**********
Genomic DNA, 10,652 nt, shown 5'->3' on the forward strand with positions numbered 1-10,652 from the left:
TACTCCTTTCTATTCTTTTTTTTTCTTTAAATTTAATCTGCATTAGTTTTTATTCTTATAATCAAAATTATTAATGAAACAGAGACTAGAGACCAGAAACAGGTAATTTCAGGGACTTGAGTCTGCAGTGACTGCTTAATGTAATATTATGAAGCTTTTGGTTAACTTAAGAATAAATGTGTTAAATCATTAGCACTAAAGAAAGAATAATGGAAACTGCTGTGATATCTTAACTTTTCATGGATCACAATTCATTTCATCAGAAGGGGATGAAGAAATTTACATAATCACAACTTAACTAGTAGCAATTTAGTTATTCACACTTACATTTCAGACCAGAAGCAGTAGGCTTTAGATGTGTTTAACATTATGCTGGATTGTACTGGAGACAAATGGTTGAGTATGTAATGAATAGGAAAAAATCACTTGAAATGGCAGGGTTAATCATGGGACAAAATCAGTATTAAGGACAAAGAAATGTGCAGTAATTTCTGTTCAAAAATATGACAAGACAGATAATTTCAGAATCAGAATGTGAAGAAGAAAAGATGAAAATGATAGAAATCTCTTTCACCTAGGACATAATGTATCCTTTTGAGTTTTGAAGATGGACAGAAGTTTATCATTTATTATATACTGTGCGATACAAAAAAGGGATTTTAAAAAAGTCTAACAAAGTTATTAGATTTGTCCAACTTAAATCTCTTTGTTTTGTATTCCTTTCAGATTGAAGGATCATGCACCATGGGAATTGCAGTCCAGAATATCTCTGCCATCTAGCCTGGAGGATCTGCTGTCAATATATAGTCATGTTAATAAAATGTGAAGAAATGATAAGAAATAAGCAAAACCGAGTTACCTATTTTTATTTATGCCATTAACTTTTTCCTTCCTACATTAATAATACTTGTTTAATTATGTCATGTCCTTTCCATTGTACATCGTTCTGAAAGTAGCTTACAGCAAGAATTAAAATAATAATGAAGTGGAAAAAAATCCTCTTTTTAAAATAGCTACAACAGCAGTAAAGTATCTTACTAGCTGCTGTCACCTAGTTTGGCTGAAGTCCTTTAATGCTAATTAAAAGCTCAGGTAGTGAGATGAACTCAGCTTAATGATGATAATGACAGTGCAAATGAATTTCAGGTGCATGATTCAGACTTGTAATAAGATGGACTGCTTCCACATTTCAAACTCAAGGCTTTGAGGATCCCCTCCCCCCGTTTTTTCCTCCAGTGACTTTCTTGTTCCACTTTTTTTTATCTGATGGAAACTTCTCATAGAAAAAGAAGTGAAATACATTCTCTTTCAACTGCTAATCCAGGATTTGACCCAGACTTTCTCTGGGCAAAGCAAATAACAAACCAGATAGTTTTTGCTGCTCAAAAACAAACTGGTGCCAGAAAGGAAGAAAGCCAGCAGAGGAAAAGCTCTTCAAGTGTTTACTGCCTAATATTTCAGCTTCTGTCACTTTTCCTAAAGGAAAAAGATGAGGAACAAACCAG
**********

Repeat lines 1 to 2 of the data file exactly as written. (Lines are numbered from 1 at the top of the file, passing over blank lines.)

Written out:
Genomic DNA, 10,652 nt, shown 5'->3' on the forward strand with positions numbered 1-10,652 from the left:
TACTCCTTTCTATTCTTTTTTTTTCTTTAAATTTAATCTGCATTAGTTTTTATTCTTATAATCAAAATTATTAATGAAACAGAGACTAGAGACCAGAAACAGGTAATTTCAGGGACTTGAGTCTGCAGTGACTGCTTAATGTAATATTATGAAGCTTTTGGTTAACTTAAGAATAAATGTGTTAAATCATTAGCACTAAAGAAAGAATAATGGAAACTGCTGTGATATCTTAACTTTTCATGGATCACAATTCATTTCATCAGAAGGGGATGAAGAAATTTACATAATCACAACTTAACTAGTAGCAATTTAGTTATTCACACTTACATTTCAGACCAGAAGCAGTAGGCTTTAGATGTGTTTAACATTATGCTGGATTGTACTGGAGACAAATGGTTGAGTATGTAATGAATAGGAAAAAATCACTTGAAATGGCAGGGTTAATCATGGGACAAAATCAGTATTAAGGACAAAGAAATGTGCAGTAATTTCTGTTCAAAAATATGACAAGACAGATAATTTCAGAATCAGAATGTGAAGAAGAAAAGATGAAAATGATAGAAATCTCTTTCACCTAGGACATAATGTATCCTTTTGAGTTTTGAAGATGGACAGAAGTTTATCATTTATTATATACTGTGCGATACAAAAAAGGGATTTTAAAAAAGTCTAACAAAGTTATTAGATTTGTCCAACTTAAATCTCTTTGTTTTGTATTCCTTTCAGATTGAAGGATCATGCACCATGGGAATTGCAGTCCAGAATATCTCTGCCATCTAGCCTGGAGGATCTGCTGTCAATATATAGTCATGTTAATAAAATGTGAAGAAATGATAAGAAATAAGCAAAACCGAGTTACCTATTTTTATTTATGCCATTAACTTTTTCCTTCCTACATTAATAATACTTGTTTAATTATGTCATGTCCTTTCCATTGTACATCGTTCTGAAAGTAGCTTACAGCAAGAATTAAAATAATAATGAAGTGGAAAAAAATCCTCTTTTTAAAATAGCTACAACAGCAGTAAAGTATCTTACTAGCTGCTGTCACCTAGTTTGGCTGAAGTCCTTTAATGCTAATTAAAAGCTCAGGTAGTGAGATGAACTCAGCTTAATGATGATAATGACAGTGCAAATGAATTTCAGGTGCATGATTCAGACTTGTAATAAGATGGACTGCTTCCACATTTCAAACTCAAGGCTTTGAGGATCCCCTCCCCCCGTTTTTTCCTCCAGTGACTTTCTTGTTCCACTTTTTTTTATCTGATGGAAACTTCTCATAGAAAAAGAAGTGAAATACATTCTCTTTCAACTGCTAATCCAGGATTTGACCCAGACTTTCTCTGGGCAAAGCAAATAACAAACCAGATAGTTTTTGCTGCTCAAAAACAAACTGGTGCCAGAAAGGAAGAAAGCCAGCAGAGGAAAAGCTCTTCAAGTGTTTACTGCCTAATATTTCAGCTTCTGTCACTTTTCCTAAAGGAAAAAGATGAGGAACAAACCAG